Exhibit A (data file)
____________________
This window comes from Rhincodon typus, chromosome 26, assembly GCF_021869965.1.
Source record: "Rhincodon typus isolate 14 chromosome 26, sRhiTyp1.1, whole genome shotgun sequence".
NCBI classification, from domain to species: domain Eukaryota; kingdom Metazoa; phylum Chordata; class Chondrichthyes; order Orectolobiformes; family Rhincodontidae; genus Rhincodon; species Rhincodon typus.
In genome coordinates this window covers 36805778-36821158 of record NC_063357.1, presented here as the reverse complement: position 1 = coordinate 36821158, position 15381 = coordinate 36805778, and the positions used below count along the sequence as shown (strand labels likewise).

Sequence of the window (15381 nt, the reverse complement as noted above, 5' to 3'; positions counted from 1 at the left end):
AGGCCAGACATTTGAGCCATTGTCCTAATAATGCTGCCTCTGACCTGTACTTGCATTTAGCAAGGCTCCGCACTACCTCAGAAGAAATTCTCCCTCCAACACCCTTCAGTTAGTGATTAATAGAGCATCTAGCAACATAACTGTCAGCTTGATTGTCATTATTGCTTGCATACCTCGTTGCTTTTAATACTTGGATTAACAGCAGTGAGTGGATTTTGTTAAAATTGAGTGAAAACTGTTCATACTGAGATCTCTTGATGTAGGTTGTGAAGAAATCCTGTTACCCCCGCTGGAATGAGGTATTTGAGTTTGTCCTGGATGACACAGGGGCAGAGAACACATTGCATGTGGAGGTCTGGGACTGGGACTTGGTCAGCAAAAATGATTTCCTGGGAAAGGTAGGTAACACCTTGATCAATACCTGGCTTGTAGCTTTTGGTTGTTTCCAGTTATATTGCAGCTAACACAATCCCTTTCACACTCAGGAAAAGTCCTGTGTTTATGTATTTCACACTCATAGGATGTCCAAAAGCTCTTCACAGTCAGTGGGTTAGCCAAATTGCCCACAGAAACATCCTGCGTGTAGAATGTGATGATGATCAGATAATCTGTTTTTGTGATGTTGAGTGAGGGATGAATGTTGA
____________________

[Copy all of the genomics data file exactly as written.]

This window comes from Rhincodon typus, chromosome 26, assembly GCF_021869965.1.
Source record: "Rhincodon typus isolate 14 chromosome 26, sRhiTyp1.1, whole genome shotgun sequence".
NCBI classification, from domain to species: domain Eukaryota; kingdom Metazoa; phylum Chordata; class Chondrichthyes; order Orectolobiformes; family Rhincodontidae; genus Rhincodon; species Rhincodon typus.
In genome coordinates this window covers 36805778-36821158 of record NC_063357.1, presented here as the reverse complement: position 1 = coordinate 36821158, position 15381 = coordinate 36805778, and the positions used below count along the sequence as shown (strand labels likewise).

Sequence of the window (15381 nt, the reverse complement as noted above, 5' to 3'; positions counted from 1 at the left end):
AGGCCAGACATTTGAGCCATTGTCCTAATAATGCTGCCTCTGACCTGTACTTGCATTTAGCAAGGCTCCGCACTACCTCAGAAGAAATTCTCCCTCCAACACCCTTCAGTTAGTGATTAATAGAGCATCTAGCAACATAACTGTCAGCTTGATTGTCATTATTGCTTGCATACCTCGTTGCTTTTAATACTTGGATTAACAGCAGTGAGTGGATTTTGTTAAAATTGAGTGAAAACTGTTCATACTGAGATCTCTTGATGTAGGTTGTGAAGAAATCCTGTTACCCCCGCTGGAATGAGGTATTTGAGTTTGTCCTGGATGACACAGGGGCAGAGAACACATTGCATGTGGAGGTCTGGGACTGGGACTTGGTCAGCAAAAATGATTTCCTGGGAAAGGTAGGTAACACCTTGATCAATACCTGGCTTGTAGCTTTTGGTTGTTTCCAGTTATATTGCAGCTAACACAATCCCTTTCACACTCAGGAAAAGTCCTGTGTTTATGTATTTCACACTCATAGGATGTCCAAAAGCTCTTCACAGTCAGTGGGTTAGCCAAATTGCCCACAGAAACATCCTGCGTGTAGAATGTGATGATGATCAGATAATCTGTTTTTGTGATGTTGAGTGAGGGATGAATGTTGA